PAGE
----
Ford hoped to put employees back to work on production lines in the US on April 14, but on March 31, it said that's not going to be the case after all.
The automaker said on Tuesday it decided to extend its production suspension. On March 26 Ford said it planned to call workers back to a few key production facilities across the US to restart work on April 14, but said Tuesday further postponement was necessary to protect its employees. A new return-to-work date wasn't announced.
The coronavirus has turned goals into moving targets. The virus, which causes COVID-19, led to 93% of all US production halted this month as numerous automakers sent workers home to slow the spread. Automakers are also prepared for a hefty dip in demand as production aims to restart.
If things begin to look up and Ford feels it's appropriate, the company plans to restart operations at its Dearborn Truck Plant, Kentucky Truck Plant, Kansas City Assembly Plant's Transit line and Ohio Assembly Plant. Work may also resume at a number of support plants, including a stamping plant and second manufacturing plant in Dearborn, Michigan, integrated stamping plants in the Kentucky and Kansas City plants and a transmission plant in Ohio.
Portions of the Van Dyke, Lima and Rawsonville plants in Michigan and Ohio are also on Ford's list to reopen.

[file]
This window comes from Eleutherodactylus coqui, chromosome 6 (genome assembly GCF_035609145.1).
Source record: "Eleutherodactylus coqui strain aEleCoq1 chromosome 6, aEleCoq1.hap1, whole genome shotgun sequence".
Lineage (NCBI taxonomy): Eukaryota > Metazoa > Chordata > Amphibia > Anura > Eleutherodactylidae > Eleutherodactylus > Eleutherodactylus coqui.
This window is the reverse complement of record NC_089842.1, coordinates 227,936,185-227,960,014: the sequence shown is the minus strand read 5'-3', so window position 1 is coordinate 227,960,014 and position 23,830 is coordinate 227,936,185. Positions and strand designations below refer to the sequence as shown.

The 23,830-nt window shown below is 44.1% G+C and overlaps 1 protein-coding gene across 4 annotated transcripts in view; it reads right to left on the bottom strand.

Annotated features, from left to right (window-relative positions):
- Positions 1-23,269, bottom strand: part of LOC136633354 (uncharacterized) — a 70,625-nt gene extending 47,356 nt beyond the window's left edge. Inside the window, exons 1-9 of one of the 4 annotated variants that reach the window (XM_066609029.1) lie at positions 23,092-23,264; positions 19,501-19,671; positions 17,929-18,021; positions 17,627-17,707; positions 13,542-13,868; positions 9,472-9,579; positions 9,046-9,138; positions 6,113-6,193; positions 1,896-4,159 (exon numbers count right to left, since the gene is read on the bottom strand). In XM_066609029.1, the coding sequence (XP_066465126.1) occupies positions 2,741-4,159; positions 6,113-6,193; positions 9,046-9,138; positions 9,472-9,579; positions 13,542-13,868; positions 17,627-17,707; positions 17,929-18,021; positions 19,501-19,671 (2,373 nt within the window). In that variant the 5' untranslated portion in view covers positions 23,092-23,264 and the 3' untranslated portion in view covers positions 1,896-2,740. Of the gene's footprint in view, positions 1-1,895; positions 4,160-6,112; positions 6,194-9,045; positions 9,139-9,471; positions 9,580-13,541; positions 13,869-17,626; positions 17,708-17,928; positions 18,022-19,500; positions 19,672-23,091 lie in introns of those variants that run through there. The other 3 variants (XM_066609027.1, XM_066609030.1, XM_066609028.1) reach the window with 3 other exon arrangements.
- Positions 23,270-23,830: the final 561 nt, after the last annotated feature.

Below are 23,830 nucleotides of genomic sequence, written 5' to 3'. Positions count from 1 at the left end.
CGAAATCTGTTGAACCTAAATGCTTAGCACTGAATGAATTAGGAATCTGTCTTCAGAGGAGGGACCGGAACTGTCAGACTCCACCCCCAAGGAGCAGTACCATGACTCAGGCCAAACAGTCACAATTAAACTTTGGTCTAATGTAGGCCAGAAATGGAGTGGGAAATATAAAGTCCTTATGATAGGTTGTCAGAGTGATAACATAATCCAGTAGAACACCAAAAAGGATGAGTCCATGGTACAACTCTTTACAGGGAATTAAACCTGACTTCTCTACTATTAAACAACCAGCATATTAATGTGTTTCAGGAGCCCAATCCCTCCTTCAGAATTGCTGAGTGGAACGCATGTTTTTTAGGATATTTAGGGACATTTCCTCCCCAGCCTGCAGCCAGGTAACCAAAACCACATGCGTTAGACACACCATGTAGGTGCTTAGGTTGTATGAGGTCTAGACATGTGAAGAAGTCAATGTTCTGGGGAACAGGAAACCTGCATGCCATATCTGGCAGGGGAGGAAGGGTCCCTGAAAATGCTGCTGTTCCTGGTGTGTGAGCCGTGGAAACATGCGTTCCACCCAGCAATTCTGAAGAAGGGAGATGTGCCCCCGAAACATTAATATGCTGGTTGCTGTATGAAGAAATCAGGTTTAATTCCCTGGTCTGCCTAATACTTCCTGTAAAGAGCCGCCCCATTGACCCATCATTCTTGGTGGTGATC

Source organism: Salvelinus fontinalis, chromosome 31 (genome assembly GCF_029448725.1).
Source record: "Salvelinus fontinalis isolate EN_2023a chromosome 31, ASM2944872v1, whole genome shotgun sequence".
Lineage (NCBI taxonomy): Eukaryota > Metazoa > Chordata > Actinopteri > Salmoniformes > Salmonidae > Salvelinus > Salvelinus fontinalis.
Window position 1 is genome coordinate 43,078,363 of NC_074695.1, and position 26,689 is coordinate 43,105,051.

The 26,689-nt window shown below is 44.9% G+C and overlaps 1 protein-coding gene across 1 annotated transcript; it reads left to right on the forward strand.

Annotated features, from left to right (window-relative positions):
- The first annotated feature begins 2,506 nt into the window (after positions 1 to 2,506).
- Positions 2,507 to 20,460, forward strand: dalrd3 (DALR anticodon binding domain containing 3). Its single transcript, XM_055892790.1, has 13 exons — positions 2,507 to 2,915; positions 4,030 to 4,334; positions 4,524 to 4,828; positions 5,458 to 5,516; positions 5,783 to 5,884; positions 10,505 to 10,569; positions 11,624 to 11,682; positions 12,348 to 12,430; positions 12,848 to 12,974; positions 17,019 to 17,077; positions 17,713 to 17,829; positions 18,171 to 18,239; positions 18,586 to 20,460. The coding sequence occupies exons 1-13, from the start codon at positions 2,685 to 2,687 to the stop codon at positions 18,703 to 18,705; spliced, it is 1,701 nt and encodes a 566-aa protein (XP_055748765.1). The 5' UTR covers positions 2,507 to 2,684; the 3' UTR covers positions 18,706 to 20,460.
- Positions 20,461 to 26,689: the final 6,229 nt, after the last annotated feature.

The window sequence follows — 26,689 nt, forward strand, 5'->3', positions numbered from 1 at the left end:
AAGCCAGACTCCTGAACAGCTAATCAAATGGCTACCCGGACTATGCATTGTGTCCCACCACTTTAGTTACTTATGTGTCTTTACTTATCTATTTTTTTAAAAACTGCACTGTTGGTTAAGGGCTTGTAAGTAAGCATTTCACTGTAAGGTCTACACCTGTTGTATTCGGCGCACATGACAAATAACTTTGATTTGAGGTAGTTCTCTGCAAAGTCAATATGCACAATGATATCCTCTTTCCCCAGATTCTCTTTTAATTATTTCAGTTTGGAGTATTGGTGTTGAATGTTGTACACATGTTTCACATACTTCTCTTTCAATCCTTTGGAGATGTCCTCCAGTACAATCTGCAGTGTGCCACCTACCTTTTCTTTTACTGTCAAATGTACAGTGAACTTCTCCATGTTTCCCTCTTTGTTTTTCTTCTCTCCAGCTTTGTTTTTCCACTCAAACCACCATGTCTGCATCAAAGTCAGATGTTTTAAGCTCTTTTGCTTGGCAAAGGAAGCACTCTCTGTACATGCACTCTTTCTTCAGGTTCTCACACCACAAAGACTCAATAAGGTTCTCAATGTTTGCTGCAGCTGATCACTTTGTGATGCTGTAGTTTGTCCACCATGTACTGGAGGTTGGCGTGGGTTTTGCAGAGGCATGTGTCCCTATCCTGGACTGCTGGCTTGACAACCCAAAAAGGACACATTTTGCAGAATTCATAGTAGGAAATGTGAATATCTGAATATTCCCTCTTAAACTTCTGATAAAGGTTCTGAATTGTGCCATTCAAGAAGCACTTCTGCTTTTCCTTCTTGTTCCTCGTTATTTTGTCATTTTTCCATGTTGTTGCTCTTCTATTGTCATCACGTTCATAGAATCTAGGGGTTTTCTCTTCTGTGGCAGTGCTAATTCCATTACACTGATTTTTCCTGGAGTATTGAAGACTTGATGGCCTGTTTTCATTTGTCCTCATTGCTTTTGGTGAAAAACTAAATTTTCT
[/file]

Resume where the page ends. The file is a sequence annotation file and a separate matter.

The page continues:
FCA said last week its work to reopen plants will come based on plant readiness and follow various shelter-in-place or stay-at-home orders state governments introduced recently. This applies to the US and Canada, but the automaker didn't name specific plants it hopes to bring back online first. So far, the automaker hasn't indicated it plans to push its production stoppage back as Ford has.
Ford made it clear that it will continually assess the COVID-19 pandemic situation and adjust these plans as needed. When employees do return, workers should expect enhanced safety measures at the plants to keep them safe and healthy. During the shutdown, Ford said every North American facility will undergo a deep clean and intense sanitation measures. It also announced plans to support health care workers on the front lines and will 3D-print face shields, finalize a new respirator design with 3M and build a simplified ventilator with GE. FCA plans to manufacture masks at one of its plants in China and donate them to health care workers.
Hauling and rock crawling with the 2020 Ford F-Series Super DutySee all photos
First published March 26.
Update, March 31: Updated to reflect Ford's latest production decisions.